Twenty years. That’s two decades for clarity. Time flies. But nevertheless, that’s how long it is since the first Buckcherry album.

It was a big deal at the time. Not being into Nu Metal particularly, not liking pop punk much, and never really understanding grunge made for a tricky time for us.

We could always find stuff, whether it was in the pages of NME or Uncut as much as Kerrang didn’t really matter, but we were longing for rock stars to come from the Sunset Strip and be as dangerous as Guns N Roses were the decade before.

These were the boys. They had the ludicrous name, they had the even more ridiculous song about being on a plane with cocaine, but Buckcherry’s first album, it filled a void that needed filling.

There’s been some up’s and downs since and “Crazy Bitch” made them mainstream, but when it all is said and done doesn’t it all come down to this? “I want to have fun, blowing out your eardrums, keep it rocking state to state. Whoo.” (and the whoo is important – given that it is a signifier here of sheer happiness).

Those words are in the second verse of the title track to “Warpaint” and you can distil the whole of Buckcherry’s career, the whole of this record, whatever, down to those sentiments.

I saw them on their recent UK tour and that, basically, is what they did.

Josh Todd – the only member of the band still here after 20 years  -has teamed up again with Stevie D (his oppo since the band reformed in the mid-2000s and they’ve delivered exactly what you want from the band in truth.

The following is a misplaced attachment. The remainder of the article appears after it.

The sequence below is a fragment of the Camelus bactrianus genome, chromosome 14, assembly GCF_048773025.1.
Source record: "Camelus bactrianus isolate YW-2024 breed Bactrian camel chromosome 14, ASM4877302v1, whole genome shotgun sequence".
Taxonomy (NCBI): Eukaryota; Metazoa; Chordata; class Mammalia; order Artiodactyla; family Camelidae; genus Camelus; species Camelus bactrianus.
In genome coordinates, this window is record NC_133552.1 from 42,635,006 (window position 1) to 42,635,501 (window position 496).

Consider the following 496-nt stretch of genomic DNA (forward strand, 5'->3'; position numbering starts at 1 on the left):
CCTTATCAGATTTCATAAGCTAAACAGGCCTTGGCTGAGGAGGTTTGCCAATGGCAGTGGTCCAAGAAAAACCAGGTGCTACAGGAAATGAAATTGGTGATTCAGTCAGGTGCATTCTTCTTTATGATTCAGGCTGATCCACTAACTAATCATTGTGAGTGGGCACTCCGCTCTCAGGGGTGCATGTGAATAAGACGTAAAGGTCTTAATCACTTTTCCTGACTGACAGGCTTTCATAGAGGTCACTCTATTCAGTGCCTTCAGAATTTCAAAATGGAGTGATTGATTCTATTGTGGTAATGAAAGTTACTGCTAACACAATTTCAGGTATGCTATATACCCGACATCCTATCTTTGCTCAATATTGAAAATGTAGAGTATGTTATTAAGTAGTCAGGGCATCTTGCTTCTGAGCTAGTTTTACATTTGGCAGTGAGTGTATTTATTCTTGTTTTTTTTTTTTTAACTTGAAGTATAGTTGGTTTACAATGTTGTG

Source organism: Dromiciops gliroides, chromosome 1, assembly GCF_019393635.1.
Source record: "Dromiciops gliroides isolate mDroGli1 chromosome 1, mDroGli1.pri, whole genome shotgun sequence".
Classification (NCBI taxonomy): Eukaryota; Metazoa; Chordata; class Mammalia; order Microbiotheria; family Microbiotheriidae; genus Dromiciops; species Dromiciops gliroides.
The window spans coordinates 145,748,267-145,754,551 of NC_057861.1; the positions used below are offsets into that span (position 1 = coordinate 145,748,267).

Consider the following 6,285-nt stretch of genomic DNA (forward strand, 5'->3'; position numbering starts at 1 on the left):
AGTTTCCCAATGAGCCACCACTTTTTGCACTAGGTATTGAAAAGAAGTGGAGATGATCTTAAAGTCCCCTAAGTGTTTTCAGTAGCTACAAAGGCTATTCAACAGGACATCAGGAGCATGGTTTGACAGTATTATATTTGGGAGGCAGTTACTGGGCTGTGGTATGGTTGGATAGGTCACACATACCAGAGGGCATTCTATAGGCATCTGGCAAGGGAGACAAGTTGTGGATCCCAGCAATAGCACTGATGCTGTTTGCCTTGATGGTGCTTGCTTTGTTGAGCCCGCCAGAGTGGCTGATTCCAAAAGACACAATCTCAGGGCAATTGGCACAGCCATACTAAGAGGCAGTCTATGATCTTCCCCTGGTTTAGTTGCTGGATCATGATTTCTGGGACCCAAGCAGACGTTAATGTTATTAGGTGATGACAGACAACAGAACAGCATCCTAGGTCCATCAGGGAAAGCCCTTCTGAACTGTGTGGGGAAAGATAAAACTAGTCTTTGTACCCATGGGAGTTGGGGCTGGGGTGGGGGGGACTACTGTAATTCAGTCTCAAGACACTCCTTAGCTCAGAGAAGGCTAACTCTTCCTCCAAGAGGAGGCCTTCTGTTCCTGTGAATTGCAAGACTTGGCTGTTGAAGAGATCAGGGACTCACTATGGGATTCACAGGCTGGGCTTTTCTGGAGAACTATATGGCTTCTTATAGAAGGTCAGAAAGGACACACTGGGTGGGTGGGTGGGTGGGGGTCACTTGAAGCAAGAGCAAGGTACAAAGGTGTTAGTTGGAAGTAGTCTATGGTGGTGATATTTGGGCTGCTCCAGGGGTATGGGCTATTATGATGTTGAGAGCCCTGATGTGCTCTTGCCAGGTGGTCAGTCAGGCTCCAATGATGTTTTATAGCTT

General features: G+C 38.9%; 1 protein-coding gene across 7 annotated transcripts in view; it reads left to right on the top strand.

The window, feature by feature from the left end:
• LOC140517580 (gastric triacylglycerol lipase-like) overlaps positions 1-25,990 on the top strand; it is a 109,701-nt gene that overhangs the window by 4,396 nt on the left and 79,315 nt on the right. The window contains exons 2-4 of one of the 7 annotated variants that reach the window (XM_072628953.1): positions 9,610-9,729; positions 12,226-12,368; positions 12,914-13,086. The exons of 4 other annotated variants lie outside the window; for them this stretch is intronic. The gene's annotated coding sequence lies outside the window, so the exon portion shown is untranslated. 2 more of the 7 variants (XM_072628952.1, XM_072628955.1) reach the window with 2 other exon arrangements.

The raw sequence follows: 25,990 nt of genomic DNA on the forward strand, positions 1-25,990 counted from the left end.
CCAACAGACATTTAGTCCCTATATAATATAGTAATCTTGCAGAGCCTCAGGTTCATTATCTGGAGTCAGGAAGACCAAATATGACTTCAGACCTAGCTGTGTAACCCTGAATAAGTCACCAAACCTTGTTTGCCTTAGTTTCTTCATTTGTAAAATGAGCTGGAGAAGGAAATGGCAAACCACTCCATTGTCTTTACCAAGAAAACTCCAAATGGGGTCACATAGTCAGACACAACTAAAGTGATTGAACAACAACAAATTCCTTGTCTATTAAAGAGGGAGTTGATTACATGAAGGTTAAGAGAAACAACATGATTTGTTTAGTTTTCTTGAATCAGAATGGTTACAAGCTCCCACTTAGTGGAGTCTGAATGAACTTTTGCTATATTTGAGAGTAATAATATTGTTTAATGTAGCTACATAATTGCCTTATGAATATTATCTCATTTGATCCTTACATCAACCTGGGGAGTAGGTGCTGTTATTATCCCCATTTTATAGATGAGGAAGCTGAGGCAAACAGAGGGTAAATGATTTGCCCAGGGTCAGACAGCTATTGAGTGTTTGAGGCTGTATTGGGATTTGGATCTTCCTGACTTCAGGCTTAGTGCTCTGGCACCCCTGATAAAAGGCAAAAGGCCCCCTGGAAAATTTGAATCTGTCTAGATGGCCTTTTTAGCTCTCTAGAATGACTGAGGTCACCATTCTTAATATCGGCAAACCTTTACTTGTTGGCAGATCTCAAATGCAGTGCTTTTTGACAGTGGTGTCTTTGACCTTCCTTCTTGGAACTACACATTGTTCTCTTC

Three and a half minute radio friendly things, with filthy guitar and just a hint of something your mother wouldn’t like (unless your mother is far cooler than most…..)

Don’t bore us get to the chorus is the only maxim here. “Right Now” (key line: “I do it for the love and I do it for the money”) slams, “Radio Song” is aptly named, but it does things in a more sentimental way – and its got huge hit written all over it.

“The Vacuum” is heavier and the groove is big, but it doesn’t mess with the formula, why should it? It ain’t broke and it don’t need fixing. “Bent” – the first taster from the record – races around like a hyperactive child on a 2-day Skittles binge, but “Back Down” juxtaposes that by a lyrical honesty that Todd always seems to inject into things. “Some of us,” he sings, “are victims of our minds over and over again….” And that really – just as much as the desire for fun – is Buckcherry, right there.

“The Alarm” only has trouble on its mind and that’s just fine, while “No Regrets” is probably the most punk they’ve ever done in their two decades with us.

“The Hunger” is from another place altogether, southern rock, almost. Black Stone Cherry would be looking enviously on, that’s for sure. “Closer” on the other hand, is steadfast that it isn’t going to be introspective and “The Devil’s In The Details” is certain that this ride is only getting started. But then as Kid Rock observed once, it ain’t bragging motherfucker if you can back it up. And that applies to Buckcherry too.

All of which leaves just one more track. And whilst “Head Like A Hole” might seem an odd choice to cover, and a strange pick as track three here – and an even odder thing to start the aforementioned recent gig with – you can’t deny it works. And it works because it sounds like Buckcherry.

That, after all, is all “Warpaint” is. The sound of a band doing what it was supposed to, what it wants to, and crucially, what it is very good at.

Rating 8/10